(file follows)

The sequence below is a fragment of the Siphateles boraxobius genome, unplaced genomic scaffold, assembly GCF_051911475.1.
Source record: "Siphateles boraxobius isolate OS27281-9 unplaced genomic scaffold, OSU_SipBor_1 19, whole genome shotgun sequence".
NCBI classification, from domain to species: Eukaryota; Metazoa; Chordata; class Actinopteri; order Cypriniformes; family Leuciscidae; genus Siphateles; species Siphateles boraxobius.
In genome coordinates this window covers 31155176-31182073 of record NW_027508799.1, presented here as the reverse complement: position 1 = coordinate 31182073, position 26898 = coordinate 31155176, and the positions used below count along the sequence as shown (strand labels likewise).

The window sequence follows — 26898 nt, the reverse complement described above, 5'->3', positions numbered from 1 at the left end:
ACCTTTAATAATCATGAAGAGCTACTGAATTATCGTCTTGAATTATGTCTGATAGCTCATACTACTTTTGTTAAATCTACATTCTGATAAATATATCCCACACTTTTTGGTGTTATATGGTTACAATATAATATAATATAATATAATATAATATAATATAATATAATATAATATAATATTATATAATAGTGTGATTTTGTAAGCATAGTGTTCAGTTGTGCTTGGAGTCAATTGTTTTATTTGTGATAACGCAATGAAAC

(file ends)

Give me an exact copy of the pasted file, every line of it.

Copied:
The sequence below is a fragment of the Siphateles boraxobius genome, unplaced genomic scaffold, assembly GCF_051911475.1.
Source record: "Siphateles boraxobius isolate OS27281-9 unplaced genomic scaffold, OSU_SipBor_1 19, whole genome shotgun sequence".
NCBI classification, from domain to species: Eukaryota; Metazoa; Chordata; class Actinopteri; order Cypriniformes; family Leuciscidae; genus Siphateles; species Siphateles boraxobius.
In genome coordinates this window covers 31155176-31182073 of record NW_027508799.1, presented here as the reverse complement: position 1 = coordinate 31182073, position 26898 = coordinate 31155176, and the positions used below count along the sequence as shown (strand labels likewise).

The window sequence follows — 26898 nt, the reverse complement described above, 5'->3', positions numbered from 1 at the left end:
ACCTTTAATAATCATGAAGAGCTACTGAATTATCGTCTTGAATTATGTCTGATAGCTCATACTACTTTTGTTAAATCTACATTCTGATAAATATATCCCACACTTTTTGGTGTTATATGGTTACAATATAATATAATATAATATAATATAATATAATATAATATAATATAATATAATATTATATAATAGTGTGATTTTGTAAGCATAGTGTTCAGTTGTGCTTGGAGTCAATTGTTTTATTTGTGATAACGCAATGAAAC